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It is stated in many places that the first published reference to the four-colour problem (aka the four-color problem) was an anonymous article in The Athenæum of April 14, 1860, attributed to de Morgan.

I was poking around in earlier issues of The Athenæum and found this on page 726, June 10, 1854:

    Tinting maps.—In tinting maps, it is desirable for the sake of distinctness to use as few colours as possible, and at the same time no two conterminous divisions ought to be tinted the same. Now, I have found by experience that four colours are necessary and sufficient for this purpose,—but I cannot prove that this is the case, unless the whole number of divisions does not exceed five. I should like to see (or know where I can find) a general proof of this apparently simple proposition, which I am surprised never to have met with in any mathematical work.   F.G.

I cannot find any mention of this item anywhere, so my question is whether this information is new.

As far as I can tell, "F.G." is not identified by the magazine. Two obvious candidates are Francis Guthrie and his brother Frederic Guthrie, who discussed the question starting in 1852. An outside possibility is Francis Galton, who was involved in the problem at a later date (see Crilly, Notes and Records of the Royal Society of London, Vol. 59, No. 3 (Sep. 22, 2005), pp.285-304). So my second question is "who was F.G."?

Added: Suggestions for improvement welcome.

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Brendan, two tiny typos you might take time to fix, since your posting here is likely to get copied and circulated: The publication is spelled Athenaeum (at least that's how it's spelled elsewhere), and I'm guessing there should be an "n" in "distinctness" (or else there should be a "[sic]"). – Barry Cipra Jan 12 '12 at 15:10
Since De Morgan (according to Wilson) says that Francis Guthrie brought the problem to De Morgan's attention in 1852, and Galton only seems to have been involved from the 1870's on, it seems a safe bet that F.G is Francis Guthrie. – paul Monsky Jan 12 '12 at 15:59
Thanks for this interesting find. And thanks also to Igor for pointing out that it was missing from Wikipedia — I've updated the Wikipedia article. But you know, when you discover a curious omission from Wikipedia, it would probably work more reliably to edit the Wikipedia article yourself so that it is no longer an omission, or at least to leave a pointer to it on the article's talk page, rather than hoping that some other Wikipedia editor happens to randomly pass by and notice your posting. – David Eppstein Jan 13 '12 at 2:06
I plan to write a 1-page paper about this, quite soon. – Brendan McKay Jan 13 '12 at 5:53
Ok, 2-pages. But I wrote it and sent it to a journal. Wish me luck ;). – Brendan McKay Jan 13 '12 at 14:08
up vote 16 down vote accepted

This is very interesting. Congratulations of finding it -- I'll adapt my 'Four colors suffice' book accordingly in the forthcoming new edition. Brendan, if you write it up, make sure that you always write 'De Morgan' and not the incorrect 'de Morgan'. Robin Wilson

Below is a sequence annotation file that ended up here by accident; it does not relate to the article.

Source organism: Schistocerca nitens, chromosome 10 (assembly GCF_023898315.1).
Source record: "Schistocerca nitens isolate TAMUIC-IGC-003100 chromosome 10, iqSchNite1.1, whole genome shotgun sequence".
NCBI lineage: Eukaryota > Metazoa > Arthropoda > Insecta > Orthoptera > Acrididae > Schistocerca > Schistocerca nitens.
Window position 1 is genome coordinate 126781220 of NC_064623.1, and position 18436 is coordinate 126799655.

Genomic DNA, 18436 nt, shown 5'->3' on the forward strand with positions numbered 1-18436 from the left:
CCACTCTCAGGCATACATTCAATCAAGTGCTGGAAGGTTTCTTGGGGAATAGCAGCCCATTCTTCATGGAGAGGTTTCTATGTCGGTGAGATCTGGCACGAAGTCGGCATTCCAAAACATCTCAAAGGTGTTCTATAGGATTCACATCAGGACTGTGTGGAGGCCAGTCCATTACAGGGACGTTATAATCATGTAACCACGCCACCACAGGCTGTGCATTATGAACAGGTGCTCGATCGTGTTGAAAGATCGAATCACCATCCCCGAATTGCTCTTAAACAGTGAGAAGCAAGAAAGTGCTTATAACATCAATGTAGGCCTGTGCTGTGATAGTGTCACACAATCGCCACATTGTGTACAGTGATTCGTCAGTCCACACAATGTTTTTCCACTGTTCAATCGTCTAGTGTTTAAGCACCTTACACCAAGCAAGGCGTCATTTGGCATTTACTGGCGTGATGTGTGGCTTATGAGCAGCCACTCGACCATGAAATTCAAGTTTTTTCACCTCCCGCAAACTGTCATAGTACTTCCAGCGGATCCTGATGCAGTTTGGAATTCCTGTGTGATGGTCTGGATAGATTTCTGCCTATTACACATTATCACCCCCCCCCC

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Thanks, confirmation from an expert that it is new is exactly what I needed. I did spell De Morgan incorrectly in the paper I submitted, but I'll be sure to fix it. Brendan. – Brendan McKay Jan 22 '12 at 4:43

First, congratulations to Brendan for a remarkable discovery. I think it opens up the possibility of more documentary evidence on the early history of the 4CC. We know that in addition to the famous letter to Hamilton in 1852, DeM also wrote to Whewell (9/12/53) and Ellis (24/6/54) about it. I discussed these letters in a short paper in the Archive for History of Exact Sciences in 1983 (pp163-170). The fact that the letter to Ellis is very soon after the the FG Athenaeum piece raises some obvious questions. Did Ellis write to DeM about the 4CC? Why is the DeM to Ellis letter in the Whewell papers at Trinity? Was there other correspondence stemming from the FG piece?

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Welcome to MathOverflow Norman.... – Gordon Royle Jan 22 '12 at 9:55
I am so happy that, I am in a common place with some best mathematicians. Welcome dear Norman... – Shahrooz Janbaz Jan 22 '12 at 13:41

I am making this an answer even though it is nothing like an answer simply so that I can include a link to the page in question with a fair guarantee that the URL will not be broken. It is a fantastic find. I have trouble visualizing the meaning of "I was poking around in earlier issues of The Athenæum" after looking at the page itself. I assume you were using various search criteria. I don't know how else you would have found this particular needle in this particular haystack. For those that need strong glasses, the paragraph in question is in the middle column, one paragraph from the top.

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Yes, I was searching in a large magazine database. There were many false hits, so I was lucky to notice the one that mattered. – Brendan McKay Jan 13 '12 at 15:49

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